The U.S. Federal Energy Regulatory Commission can’t sue the bank over sales of electric energy contracts because the transactions weren’t inherently misleading to buyers, lawyers for the bank said in a court filing today. They also said FERC waited too long to file its case and that the lawsuit, if allowed to proceed, should have been filed in New York.
“Actual trades with counterparties taking opposite positions do not constitute manipulation, even when those trades were intended to and may have contributed to a” change in prices, Thomas Nolan, an attorney for Barclays, said in a filing in federal court in Sacramento, California.
Barclays is responding to a lawsuit filed in October alleging it has failed to pay $488 million in fines and disgorgement assessed by FERC for allegedly gaming energy markets in the western U.S.
Craig Cano, a FERC spokesman in Washington, didn’t immediately respond to a voice-mail message seeking comment on the filing after regular business hours.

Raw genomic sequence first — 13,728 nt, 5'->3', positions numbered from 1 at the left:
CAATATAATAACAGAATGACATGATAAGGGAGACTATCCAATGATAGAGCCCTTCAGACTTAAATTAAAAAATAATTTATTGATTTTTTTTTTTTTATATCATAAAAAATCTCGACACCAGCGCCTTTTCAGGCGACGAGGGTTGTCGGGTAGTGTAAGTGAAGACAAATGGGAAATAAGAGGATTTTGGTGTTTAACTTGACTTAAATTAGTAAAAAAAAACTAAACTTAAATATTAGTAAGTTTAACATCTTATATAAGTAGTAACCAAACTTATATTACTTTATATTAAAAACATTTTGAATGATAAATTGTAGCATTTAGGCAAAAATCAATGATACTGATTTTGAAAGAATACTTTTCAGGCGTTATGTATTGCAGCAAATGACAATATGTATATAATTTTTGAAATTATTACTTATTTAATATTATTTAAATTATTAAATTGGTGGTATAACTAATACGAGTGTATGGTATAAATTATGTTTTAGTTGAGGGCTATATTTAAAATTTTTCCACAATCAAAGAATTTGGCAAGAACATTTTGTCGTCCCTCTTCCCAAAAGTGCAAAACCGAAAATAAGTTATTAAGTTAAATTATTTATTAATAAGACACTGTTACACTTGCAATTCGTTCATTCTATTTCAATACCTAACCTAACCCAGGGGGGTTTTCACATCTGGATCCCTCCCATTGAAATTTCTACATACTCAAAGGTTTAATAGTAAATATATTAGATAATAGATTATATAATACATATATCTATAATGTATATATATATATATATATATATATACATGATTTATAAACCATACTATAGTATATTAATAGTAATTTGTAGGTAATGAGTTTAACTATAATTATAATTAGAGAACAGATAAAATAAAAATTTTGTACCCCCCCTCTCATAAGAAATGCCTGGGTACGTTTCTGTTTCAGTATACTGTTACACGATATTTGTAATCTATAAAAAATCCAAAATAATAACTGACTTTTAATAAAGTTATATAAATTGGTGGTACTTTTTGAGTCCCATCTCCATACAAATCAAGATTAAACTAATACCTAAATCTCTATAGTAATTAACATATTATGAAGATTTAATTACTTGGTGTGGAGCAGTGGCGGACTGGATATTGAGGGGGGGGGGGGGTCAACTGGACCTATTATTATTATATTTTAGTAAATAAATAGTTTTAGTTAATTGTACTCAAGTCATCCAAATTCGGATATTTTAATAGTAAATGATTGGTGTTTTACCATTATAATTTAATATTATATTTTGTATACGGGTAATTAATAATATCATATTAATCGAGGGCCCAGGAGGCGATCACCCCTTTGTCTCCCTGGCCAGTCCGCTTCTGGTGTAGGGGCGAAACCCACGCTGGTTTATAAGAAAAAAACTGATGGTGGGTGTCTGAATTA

The agency is seeking court approval of its penalties. The regulator alleged the U.K.-based bank and its employees engaged in a “fraudulent scheme to manipulate electricity prices” from 2006 to 2008 and in July fined Barclays $435 million and ordered it to surrender $34.9 million. It also directed four former traders to pay $18 million, including a $15 million penalty for the alleged ringleader of what the FERC has described as a “coordinated, fraudulent scheme.”
Also named in the petition are ex-Barclays energy traders Daniel Brin, Scott Connelly, Karen Levine, and Ryan Smith. The bank and the traders have denied wrongdoing.
“There is a complete absence of allegations of manipulative conduct,” bank lawyers said in today’s filing.
Barclays also argues that because its trades didn’t result in the actual physical delivery of electric energy, FERC lacks authority to bring its lawsuit. The case should be dismissed or transferred to federal court in Manhattan, according to the filing.
The case is Federal Energy Regulatory Commission v. Barclays Bank Plc, 13-01158, U.S. District Court, Eastern District of California (Sacramento).
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